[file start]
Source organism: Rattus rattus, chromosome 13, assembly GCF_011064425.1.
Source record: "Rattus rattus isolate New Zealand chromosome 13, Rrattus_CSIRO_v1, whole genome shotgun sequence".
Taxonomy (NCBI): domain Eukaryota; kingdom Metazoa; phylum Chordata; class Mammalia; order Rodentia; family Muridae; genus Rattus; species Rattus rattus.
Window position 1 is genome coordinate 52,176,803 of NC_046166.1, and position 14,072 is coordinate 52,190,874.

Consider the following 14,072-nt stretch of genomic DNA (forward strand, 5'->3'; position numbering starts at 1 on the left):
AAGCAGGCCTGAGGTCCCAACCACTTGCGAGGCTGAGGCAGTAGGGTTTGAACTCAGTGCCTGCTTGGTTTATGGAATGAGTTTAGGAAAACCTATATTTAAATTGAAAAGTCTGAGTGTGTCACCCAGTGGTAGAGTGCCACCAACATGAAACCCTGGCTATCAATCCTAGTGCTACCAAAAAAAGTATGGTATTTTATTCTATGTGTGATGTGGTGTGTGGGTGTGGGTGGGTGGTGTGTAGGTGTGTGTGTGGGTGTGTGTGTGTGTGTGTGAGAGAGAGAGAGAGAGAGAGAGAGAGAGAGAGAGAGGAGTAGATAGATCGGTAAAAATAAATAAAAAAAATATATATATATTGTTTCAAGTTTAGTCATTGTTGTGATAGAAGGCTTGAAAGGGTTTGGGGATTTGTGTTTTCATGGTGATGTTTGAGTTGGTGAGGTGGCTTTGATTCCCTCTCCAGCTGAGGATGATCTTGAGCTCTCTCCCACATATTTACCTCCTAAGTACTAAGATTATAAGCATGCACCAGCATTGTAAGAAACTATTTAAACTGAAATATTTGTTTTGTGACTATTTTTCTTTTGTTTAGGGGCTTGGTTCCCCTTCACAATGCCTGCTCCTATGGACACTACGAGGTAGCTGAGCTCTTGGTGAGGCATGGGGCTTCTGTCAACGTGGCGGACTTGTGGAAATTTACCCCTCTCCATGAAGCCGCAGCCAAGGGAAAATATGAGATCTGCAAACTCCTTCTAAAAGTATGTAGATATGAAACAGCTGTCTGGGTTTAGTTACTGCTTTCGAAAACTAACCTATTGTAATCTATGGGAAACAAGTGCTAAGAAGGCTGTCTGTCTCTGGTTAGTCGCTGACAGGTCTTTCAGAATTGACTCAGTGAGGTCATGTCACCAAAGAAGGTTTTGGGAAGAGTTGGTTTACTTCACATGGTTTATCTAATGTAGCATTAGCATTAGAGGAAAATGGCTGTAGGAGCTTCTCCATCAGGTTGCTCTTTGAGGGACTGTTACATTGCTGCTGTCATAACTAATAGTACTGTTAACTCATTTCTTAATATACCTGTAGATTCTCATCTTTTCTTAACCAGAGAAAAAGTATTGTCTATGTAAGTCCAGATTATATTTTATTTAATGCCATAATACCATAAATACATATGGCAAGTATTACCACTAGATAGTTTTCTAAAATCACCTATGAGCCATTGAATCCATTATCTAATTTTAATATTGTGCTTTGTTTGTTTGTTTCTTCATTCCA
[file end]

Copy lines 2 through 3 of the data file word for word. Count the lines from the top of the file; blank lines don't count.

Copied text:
Source record: "Rattus rattus isolate New Zealand chromosome 13, Rrattus_CSIRO_v1, whole genome shotgun sequence".
Taxonomy (NCBI): domain Eukaryota; kingdom Metazoa; phylum Chordata; class Mammalia; order Rodentia; family Muridae; genus Rattus; species Rattus rattus.